Who's watching you? What do they know about you? Are you worried your record in the Big Data database is wrong? Would you correct it if you could? What if you had a tool to manage your big data like you manage your spend? Around SIG, we've been talking a lot about Big Data, as you can tell from Sarah's two posts (which you can access here and here) and my earlier post on the topic. This morning I started a firestorm of emails when I blasted the team with a note about a new tool I just discovered. Although in beta, Acxiom, a company that supplies marketing data to organizations, has published an online tool that allows you to access your personal "Big Data" record. I decided to try it. For a few moments, I stared at the screen, convincing myself to input the necessary information required to produce my report. Naturally suspicious when prompted to enter any kind of sensitive information (from weight to address to social security number), I hesitated to experiment with the tool. I decided I wasn't giving up any personal information that wasn't already public, and for the sake of this blog, I'd try it. After a very quick login, the tool presented me with several categories of information, including data on my characteristics, home, vehicle, economic, shopping, and household interests. Once I click on these categories, I can view the data that this company has about me, and I can actually edit it. For example, I can change my gender, and then configure my data record so that my gender characteristic will be excluded.
Mary Zampino, Senior Director of Global Sourcing Intelligence, SIG
Two years ago, McKinsey & Company published an article on Big Data, calling it "The next frontier for innovation, competition, and productivity." I recently ran across the article and it struck me that in many ways it was spot on. Frankly, analyzing large data sets isn't a new concept...it just has a title now...Big Data. And now that it does, as I mentioned in my last Big Data post, I can't stop thinking about what it is and how it can be better used in the world of sourcing, outsourcing and supply chain. One of the things that really captured my attention in the McKinsey article was their reference to the issues that need to be addressed regarding Big Data, including privacy and security. Imagine the collective power of the information consumers give to various sources--banks, loyalty programs, online retailers, healthcare providers--most of the time, the information you provide in one place isn't meant to be accessed by another. We expect our information to be kept private and confidential. Disclosing personal data is a slippery slope. As Jeff Bertolucci recently said in InformationWeek, "...companies implementing big data strategies might consider this informal motto: 'Don't be sneaky.'" Be honest with how you plan to use the data you collect and don't share it without prior knowledge, unless you are ready for the mistrust that will follow. Ideally, Big Data should result in something that benefits both the company collecting the information and the consumer or organization providing it. Why else would people be willing to give freely of private information?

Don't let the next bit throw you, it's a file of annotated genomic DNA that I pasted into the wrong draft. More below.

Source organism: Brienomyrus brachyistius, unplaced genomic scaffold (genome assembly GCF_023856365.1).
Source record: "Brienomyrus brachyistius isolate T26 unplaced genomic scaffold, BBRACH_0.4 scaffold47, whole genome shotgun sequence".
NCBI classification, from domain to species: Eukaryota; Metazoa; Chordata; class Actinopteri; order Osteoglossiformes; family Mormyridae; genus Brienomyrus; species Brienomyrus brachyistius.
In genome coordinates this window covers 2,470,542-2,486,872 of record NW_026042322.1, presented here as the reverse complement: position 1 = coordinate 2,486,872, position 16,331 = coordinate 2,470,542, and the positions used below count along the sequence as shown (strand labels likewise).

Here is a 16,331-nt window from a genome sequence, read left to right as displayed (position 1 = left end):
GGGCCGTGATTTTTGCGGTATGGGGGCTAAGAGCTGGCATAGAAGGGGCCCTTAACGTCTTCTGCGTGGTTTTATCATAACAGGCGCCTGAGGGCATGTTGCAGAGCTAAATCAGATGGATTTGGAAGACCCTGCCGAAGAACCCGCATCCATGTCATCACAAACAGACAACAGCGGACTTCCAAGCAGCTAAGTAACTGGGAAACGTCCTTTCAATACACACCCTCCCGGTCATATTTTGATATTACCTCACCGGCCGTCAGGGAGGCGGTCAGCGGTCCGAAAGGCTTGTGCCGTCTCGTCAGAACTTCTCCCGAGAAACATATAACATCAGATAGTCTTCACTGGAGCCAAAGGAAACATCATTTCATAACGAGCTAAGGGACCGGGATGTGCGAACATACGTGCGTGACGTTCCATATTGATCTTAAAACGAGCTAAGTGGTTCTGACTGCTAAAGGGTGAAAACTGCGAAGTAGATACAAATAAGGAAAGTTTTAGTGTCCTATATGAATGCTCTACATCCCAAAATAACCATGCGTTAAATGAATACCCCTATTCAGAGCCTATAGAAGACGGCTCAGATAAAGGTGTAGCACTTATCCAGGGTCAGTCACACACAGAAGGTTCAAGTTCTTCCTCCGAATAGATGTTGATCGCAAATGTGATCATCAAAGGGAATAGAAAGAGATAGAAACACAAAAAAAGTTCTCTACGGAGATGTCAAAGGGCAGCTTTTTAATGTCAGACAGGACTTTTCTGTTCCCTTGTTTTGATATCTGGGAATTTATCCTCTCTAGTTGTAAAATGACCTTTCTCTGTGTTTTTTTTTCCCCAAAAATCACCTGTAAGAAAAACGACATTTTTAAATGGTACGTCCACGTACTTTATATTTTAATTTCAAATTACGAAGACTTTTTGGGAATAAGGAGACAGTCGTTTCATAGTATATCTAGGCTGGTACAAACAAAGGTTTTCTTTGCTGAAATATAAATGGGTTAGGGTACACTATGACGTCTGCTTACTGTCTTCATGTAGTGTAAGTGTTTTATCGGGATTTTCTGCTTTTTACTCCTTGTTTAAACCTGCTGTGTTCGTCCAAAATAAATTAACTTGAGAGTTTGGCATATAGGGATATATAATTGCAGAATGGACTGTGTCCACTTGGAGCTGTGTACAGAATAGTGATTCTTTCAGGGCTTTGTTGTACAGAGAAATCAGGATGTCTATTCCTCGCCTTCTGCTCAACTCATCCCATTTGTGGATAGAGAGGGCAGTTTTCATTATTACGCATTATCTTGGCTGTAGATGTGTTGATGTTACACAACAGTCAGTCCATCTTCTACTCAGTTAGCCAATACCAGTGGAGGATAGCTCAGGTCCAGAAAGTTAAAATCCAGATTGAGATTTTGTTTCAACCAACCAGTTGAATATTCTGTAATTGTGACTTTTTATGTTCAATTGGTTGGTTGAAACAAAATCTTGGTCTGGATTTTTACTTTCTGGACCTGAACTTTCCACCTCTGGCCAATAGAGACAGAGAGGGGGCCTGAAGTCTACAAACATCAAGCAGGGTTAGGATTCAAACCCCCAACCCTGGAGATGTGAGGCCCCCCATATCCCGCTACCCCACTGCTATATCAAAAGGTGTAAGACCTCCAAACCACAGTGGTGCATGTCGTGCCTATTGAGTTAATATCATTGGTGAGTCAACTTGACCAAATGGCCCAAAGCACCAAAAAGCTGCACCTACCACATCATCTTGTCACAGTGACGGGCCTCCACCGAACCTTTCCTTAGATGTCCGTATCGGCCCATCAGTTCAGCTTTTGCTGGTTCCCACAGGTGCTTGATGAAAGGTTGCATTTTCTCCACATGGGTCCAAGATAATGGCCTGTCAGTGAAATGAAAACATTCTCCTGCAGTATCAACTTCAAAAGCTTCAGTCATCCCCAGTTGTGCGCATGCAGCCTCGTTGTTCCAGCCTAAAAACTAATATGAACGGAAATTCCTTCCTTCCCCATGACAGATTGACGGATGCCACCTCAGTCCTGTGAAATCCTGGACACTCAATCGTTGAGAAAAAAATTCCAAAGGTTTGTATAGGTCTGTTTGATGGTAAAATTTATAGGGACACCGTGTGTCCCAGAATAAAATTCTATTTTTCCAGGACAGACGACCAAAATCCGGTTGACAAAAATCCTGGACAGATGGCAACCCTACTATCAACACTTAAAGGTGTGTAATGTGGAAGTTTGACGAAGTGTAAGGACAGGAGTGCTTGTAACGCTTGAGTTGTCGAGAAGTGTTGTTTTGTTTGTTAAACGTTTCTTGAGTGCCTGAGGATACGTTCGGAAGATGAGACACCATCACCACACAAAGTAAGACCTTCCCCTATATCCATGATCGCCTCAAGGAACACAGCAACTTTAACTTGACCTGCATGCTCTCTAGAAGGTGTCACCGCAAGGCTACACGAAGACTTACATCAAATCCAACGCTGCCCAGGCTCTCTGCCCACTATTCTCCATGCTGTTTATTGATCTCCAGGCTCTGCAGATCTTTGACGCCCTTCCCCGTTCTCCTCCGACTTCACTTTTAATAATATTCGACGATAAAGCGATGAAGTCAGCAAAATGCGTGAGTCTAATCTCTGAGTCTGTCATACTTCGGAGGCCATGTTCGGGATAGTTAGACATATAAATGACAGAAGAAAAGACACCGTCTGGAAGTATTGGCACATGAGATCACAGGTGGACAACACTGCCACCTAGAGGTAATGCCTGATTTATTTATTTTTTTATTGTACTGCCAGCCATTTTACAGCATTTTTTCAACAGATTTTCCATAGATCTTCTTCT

I have to admit, when I think about the power of Big Data, it is a little bit creepy. I mean think about it...it's a little like being stalked...and at times, by ourselves. I go to a website like Overstock.com and look at kitchen chairs. The next time I am on my personal email, an ad for those very chairs pops up. From a marketing perspective, it’s called “retargeting.” The chance of my purchasing those chairs increases when that same ad pops up again and again, following me from website to website. From a business perspective, it’s called Big Data. The company...in this case Overstock...can take the information that they’ve gathered on me, a consumer who is interested in purchasing chairs for my kitchen, and use it predictively.
By definition, Big Data refers to three Vs: volume, velocity and variety. But it’s what you do with all the data you have (volume), the speed at which you can access it (velocity) and the types of sources you pull it from (variety) that provides the real insight. One of the best known uses of Big Data analytics is Amazon...and they’ve been using it for years to suggest items you might want to purchase/read/etc., based on your search terms coupled with other people who viewed/purchased the same items. Sometimes I select an item just to find those that are similar. But Amazon goes one step further too and sends relevant emails down the road, just when you’ve nearly forgotten about that item. Talk about a good use of predictive analysis.
Big Data is a major topic right now. Let me give a little analogy here. Have you been to a chain store lately and used the same credit card you have used before at pretty much the same store? Have you noticed that the coupons that spit out with your receipt are becoming more and more relevant to your actual purchases? They assigned you a tracking ID, tracked your purchases, looked at other things relevant to you at that moment...like seasons, your wedding registry, your recent home renovations...and connected the dots to try and sell you wedding favors and landscaping lights and a hat for the upcoming Spring.
That's Big Data. The corporation you buy from has started tracking your regular purchases and figured out how to predict your spend. The same thing is happening in Sourcing as well, actually it has already been happening. As we automate more and more of the sourcing processes and procurement operations and we track consumables from the supply chain to the shelf to the consumers pocket, we learn a lot more about habits, trends, and purchasing power. We can therefore more easily address risk (inventory levels, supply interruptions), leverage pricing (issue discounts, take rebates) and innovate and collaborate. Of course, Big Data requires infrastructure, which is why companies are moving towards the cloud. Imagine all of those transactions being tracked that data warehouse just gets bigger and bigger and more and more traffic comes in as we've got to figure out how to mitigate that risk and have someone else carry the burden of addressing the risk and costs of it.
Mary Zampino, Senior Director of Global Sourcing Intelligence, SIG